Blocks are regions on a Drupal website that show small but significant pieces of content. Blocks are an important component from the perspective of a Drupal website. Blocks are usually assigned to regions in a page and they are supposed to be printed on a page. However there are many instances where you might want to print a block within a content. It is not directly possible to assign a block to a region within content (node in Drupal speak) as you can do with a page. But as with everything in Drupal there is a way to do that.
Theming a node
Assigning a block to a region comes under theming. So you should have a little info on theming first. Drupal uses the PHP templating system which means that a Drupal theme consists of template files. Template files end with the extension *.tpl.php. To keep it short and simple there is a generic .tpl.php file for a page (page.tpl.php) and .tpl.php file for a node (node.tpl.php). The node.tpl.php is used to theme the content appearing in the node. For eg. the content of the pages and stories and page.tpl.php is used to theme the content in the pages which usually means most of the content around the nodes which includes blocks.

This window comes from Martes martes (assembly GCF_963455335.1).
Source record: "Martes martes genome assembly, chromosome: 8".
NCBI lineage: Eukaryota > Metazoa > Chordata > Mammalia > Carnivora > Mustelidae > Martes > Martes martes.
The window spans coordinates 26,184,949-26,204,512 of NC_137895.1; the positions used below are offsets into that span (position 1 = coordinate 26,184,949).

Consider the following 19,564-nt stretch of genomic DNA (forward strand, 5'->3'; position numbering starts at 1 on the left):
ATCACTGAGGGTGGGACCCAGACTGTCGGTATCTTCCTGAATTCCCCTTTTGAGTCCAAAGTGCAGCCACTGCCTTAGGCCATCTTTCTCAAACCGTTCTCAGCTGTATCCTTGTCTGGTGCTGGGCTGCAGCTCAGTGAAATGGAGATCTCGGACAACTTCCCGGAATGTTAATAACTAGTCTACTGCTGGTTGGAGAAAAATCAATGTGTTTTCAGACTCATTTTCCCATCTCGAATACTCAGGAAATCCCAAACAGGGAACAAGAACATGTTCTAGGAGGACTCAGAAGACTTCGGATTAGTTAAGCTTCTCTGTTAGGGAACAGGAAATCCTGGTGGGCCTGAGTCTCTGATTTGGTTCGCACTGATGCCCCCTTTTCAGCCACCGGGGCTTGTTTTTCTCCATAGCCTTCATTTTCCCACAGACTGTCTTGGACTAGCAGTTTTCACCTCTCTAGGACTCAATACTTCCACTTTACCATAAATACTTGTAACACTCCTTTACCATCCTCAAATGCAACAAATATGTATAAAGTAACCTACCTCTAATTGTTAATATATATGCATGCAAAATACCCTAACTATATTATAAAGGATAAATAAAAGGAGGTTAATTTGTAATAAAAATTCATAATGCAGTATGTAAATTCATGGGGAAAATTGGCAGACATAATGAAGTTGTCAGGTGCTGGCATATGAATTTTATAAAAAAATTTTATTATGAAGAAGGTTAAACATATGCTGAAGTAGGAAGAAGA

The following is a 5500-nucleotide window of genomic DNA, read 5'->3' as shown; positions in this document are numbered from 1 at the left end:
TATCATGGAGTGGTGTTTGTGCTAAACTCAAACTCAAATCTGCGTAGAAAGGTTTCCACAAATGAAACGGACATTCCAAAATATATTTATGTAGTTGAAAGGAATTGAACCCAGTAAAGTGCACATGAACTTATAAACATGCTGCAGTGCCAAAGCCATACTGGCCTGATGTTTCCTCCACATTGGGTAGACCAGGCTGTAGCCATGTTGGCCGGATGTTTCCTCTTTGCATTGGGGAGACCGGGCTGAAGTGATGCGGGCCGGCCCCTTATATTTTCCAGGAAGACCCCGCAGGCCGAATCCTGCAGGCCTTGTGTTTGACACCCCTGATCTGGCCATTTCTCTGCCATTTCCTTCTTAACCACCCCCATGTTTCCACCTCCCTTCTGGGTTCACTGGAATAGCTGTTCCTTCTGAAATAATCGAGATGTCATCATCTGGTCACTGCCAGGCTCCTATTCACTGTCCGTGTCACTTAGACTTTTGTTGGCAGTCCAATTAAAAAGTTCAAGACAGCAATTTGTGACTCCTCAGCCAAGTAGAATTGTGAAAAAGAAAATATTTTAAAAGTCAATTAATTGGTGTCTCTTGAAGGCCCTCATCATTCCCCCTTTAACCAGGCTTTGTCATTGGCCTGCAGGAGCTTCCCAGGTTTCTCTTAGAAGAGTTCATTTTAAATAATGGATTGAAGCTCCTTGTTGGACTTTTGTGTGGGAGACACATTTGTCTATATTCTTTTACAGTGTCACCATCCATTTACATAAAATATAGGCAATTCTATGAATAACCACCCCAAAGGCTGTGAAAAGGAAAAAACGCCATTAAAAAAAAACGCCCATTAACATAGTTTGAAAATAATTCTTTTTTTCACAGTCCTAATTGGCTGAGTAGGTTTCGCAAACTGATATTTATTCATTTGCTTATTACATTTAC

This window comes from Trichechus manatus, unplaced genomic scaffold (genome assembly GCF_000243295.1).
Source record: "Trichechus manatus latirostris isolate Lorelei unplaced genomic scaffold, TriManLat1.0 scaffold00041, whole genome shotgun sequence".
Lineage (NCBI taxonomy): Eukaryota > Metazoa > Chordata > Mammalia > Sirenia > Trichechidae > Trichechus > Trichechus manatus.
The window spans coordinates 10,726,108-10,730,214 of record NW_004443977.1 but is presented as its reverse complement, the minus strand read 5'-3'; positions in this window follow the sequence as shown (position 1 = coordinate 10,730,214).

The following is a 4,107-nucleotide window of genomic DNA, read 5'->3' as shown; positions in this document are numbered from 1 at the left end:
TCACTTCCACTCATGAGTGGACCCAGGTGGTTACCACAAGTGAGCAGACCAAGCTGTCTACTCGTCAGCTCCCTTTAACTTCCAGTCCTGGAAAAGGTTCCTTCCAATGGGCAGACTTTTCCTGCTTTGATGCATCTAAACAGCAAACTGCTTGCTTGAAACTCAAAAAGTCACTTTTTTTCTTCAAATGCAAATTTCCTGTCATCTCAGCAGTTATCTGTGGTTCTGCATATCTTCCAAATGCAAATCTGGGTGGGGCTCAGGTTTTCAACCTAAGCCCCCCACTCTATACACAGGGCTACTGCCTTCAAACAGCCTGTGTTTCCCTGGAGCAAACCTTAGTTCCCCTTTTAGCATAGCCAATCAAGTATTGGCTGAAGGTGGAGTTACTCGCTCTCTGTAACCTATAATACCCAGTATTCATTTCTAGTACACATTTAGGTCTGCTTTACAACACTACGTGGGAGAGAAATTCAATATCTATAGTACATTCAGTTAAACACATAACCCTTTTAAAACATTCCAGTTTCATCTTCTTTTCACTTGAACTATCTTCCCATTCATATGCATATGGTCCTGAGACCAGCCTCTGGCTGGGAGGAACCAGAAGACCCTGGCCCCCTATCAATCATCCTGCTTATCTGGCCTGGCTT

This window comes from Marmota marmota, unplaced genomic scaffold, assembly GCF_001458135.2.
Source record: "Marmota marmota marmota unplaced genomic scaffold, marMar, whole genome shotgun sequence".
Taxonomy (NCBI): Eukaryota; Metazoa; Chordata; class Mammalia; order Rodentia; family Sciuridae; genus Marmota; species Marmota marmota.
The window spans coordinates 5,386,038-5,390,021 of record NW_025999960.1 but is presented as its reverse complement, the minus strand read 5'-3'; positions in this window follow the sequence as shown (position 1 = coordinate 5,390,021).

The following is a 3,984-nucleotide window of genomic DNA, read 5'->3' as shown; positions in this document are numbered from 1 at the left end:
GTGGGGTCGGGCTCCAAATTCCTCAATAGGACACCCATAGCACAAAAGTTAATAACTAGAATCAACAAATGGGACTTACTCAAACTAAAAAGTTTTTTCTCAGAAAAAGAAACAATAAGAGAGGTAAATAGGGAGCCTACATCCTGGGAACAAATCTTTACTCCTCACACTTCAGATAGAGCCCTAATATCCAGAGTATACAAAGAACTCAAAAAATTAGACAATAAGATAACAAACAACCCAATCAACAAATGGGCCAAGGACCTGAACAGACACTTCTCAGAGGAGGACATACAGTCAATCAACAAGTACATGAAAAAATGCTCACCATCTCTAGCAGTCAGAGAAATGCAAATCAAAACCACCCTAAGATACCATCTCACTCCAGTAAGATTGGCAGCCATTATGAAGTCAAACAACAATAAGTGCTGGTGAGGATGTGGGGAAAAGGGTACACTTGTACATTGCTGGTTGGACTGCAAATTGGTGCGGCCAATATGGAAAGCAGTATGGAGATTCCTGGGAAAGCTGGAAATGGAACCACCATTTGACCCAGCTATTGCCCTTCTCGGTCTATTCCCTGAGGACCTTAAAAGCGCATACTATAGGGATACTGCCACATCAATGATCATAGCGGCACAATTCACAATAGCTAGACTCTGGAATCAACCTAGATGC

Blocks are not usually printed within nodes as it deals with only content. However there are many instances where you might want to create a block inside the content. Typically this would happen if you wanted to create a custom content type and wanted to embed a slideshow or a form inside it like creating a portfolio page.
Printing the block in node.tpl.php
To print the block within a node you have to create the block first. If you are using a module to create the block, you have to use hook_block from within that module. After creating the block you have to use module_invoke_() which is the function used to print the block within a node. This should be done within the hook_preprocess_node() function in the template.php file.
$vars['$block_variable'] = module_invoke('module_name','block','view','name_of_your_block');
As you can see the function has 4 parameters/arguments. The first one is of course the name of your module. The second parameter denotes the type of hook we are supposed to call. The third parameter describes the mode which in the present situation would be to view the module and finally the the last parameter is the machine name of the block.
The above line of code assigns the block to a variable. This can then be printed in the node.tpl.php within a suitable set of div tags for styling the block as follows: